Baylor Scott & White Health





EMPLOYER CONTRIBUTION: 100% match on 5% into the 401(k) plan 

After a merger in 2013, Baylor Scott & White Health was the largest not-for-profit health care system in Texas and one of the largest in the U.S.. With four qualified defined contribution (DC) plans and 12 nonqualified plans, the Irving, Texas, organization felt the need to consolidate and simplify things for participants.

The health care system managed to pare down to three qualified plans, a 403(b), a 401(k) and a multiple employer 401(k), according to Brad Weatherly, system director of retirement benefits at the firm. The number of nonqualified plans was reduced to seven. The 403(b) plan had just under $400 million in assets, but the employer match of 100% on up to 5% of deferrals goes into the 401(k), so some of those plan assets belong to the 403(b) participants.

Weatherly explains that, before the merger, Scott & White Healthcare had a 403(b) plan and Baylor Health Care System had a 401(k) plan. All participants are eligible for either. The company is contemplating a move to one plan type in the future.

Out of 46,000 total employees, 68% participate in the 403(b), deferring an average 7.38% of pay. Weatherly says everyone is in the 401(k) plan.

But what made the biggest difference for participants was a move from four recordkeepers to one. Weatherly says, with Empower Retirement, employees can track all of their plans on one site, and the organization is able to leverage its economies of scale to get low fees for participants.

The plan sponsor synced up the investment fund lineup for all plans and performed a re-enrollment into target-date funds (TDFs) for qualified plans. Participants in managed accounts or the self-directed brokerage account were not re-enrolled.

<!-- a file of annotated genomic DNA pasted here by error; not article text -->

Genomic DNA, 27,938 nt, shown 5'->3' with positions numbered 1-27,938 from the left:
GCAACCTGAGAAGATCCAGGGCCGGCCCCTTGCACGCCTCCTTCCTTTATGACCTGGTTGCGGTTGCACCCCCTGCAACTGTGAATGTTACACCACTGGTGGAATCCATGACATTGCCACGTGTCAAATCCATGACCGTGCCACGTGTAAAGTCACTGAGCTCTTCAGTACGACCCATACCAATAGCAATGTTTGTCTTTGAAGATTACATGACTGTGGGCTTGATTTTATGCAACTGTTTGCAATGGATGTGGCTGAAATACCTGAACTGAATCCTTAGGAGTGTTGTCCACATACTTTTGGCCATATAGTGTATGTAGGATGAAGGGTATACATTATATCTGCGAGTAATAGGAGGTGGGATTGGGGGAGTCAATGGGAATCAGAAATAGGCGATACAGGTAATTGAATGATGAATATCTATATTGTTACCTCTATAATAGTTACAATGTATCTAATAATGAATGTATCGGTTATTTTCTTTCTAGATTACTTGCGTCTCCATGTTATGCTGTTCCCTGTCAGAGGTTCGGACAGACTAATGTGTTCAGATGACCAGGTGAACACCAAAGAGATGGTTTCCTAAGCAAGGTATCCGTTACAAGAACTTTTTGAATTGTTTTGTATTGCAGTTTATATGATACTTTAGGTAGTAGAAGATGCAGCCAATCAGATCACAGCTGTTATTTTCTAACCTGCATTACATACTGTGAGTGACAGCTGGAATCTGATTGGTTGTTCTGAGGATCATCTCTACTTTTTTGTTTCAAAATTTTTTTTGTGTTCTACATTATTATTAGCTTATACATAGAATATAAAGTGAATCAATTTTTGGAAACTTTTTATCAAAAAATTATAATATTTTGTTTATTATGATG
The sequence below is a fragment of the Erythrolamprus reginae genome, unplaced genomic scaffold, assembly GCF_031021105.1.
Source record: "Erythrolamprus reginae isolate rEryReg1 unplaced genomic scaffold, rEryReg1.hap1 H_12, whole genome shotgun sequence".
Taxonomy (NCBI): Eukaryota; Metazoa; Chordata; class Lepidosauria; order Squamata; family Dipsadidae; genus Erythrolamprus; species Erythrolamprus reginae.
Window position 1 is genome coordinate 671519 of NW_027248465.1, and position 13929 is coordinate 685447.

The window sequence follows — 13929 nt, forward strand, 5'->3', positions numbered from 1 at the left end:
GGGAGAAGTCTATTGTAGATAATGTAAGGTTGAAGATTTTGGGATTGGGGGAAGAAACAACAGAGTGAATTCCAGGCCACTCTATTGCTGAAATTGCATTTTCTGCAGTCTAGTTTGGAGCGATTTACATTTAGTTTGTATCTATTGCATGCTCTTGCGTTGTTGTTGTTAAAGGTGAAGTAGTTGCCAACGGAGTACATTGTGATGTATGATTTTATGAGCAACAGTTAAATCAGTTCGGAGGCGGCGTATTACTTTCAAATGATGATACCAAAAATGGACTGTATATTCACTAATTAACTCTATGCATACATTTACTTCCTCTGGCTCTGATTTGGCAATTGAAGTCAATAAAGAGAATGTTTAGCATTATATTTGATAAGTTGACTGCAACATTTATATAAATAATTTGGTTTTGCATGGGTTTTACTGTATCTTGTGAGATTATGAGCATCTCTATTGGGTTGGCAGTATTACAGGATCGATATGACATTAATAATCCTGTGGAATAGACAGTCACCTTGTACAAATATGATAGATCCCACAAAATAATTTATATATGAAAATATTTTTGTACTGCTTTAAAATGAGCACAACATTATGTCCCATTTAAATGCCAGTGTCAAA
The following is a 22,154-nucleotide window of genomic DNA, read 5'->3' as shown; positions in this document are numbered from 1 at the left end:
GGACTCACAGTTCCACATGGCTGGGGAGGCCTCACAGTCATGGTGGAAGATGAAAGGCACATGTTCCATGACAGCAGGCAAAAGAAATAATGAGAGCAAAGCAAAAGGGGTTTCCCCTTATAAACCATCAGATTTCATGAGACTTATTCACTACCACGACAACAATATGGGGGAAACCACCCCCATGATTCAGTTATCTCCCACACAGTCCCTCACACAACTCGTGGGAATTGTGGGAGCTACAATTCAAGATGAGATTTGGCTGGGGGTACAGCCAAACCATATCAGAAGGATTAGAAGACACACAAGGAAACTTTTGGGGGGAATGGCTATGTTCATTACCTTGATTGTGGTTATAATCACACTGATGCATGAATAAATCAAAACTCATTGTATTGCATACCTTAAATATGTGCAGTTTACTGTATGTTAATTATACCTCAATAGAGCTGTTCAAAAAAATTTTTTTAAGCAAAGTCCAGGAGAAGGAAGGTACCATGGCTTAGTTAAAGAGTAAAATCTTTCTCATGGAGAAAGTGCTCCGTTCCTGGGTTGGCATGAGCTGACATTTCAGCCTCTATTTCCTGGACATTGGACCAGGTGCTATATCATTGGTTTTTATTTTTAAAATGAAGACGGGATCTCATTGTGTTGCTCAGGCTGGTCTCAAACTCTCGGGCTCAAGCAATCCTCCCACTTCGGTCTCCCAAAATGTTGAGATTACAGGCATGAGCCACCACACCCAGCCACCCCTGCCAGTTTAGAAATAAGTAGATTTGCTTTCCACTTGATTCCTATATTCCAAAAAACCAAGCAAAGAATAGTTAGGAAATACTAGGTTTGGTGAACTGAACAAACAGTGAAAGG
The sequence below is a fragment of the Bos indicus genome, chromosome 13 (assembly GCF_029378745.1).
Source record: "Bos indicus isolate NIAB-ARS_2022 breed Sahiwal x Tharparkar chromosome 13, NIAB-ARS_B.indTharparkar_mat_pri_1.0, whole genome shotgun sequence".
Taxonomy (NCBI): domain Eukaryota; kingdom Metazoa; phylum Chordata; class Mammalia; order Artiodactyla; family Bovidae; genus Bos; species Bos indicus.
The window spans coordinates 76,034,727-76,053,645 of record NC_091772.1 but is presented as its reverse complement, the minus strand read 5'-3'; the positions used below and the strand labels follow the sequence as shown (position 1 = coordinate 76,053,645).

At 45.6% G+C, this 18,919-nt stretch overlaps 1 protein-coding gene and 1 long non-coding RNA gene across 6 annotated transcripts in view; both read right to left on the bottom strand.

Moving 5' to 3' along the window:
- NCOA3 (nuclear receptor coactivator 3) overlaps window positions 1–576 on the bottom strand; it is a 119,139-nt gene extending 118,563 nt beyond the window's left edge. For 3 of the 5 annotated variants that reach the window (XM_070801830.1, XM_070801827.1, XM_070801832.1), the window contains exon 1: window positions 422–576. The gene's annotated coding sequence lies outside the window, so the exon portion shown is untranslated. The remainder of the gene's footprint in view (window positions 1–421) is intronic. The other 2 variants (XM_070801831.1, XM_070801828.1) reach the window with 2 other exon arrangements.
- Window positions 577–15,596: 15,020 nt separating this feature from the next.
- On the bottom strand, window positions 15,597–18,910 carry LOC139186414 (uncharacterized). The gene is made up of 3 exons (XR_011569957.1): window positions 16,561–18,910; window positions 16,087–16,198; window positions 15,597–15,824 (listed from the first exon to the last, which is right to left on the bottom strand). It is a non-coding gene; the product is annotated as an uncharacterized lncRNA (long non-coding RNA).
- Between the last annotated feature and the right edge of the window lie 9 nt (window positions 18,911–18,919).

Many new tools have been made available to participants. The Lifetime Income Score on the Empower site shows how an individual’s total balance will translate into monthly or annual retirement income. Participants can update their retirement income replacement rate goal, use a slider to show how saving more could multiply retirement income, and can factor in projected Social Security income. Besides including outside savings in the modeler, participants can estimate health care costs according to where they plan to live once retired.

Additionally, a peer comparison tool shows how a participant, on average, is doing in achieving his retirement income goals relative to others. On the website, participants can choose to automatically escalate their deferrals, including whether or not to make the jump coincide with annual raises. They can access investment help to answer general questions and get advice about investment allocations. Finally, a financial wellness offering, Me & My Money, offers education and calculators.

Because these tools were basically new to employees, the health system gave participants some time to get familiar with them. But Empower is now calculating stats on utilization and on changes participants  made after using the tools. The health system plans to hold monthly presentations to further encourage tool use.

Weatherly says, under the managed account program, free advice is available from a tool for proper asset allocation, and participants can set up rebalancing annually, quarterly or monthly. The option offers asset allocation advice only; participants are not put into a managed account.

Employees may repay loans upon termination—an innovative offering for retirement plans. This option was added to the 403(b) plan upon conversion to Empower. Weatherly notes that the health care industry in general has high turnover—about 20% on average—and that at Baylor Scott & White, the turnover is a little less than the median. The organization has yet to track utilization of this option.

“In an industry where there will be a lot of mergers and acquisitions, people may leave. We need to be as flexible as we can with these loans, which can really have an impact on retirement security,” Weatherly says. “We are passionate about doing no harm. Let’s create a good experience when people are here, but also if they choose to leave.” —Rebecca Moore

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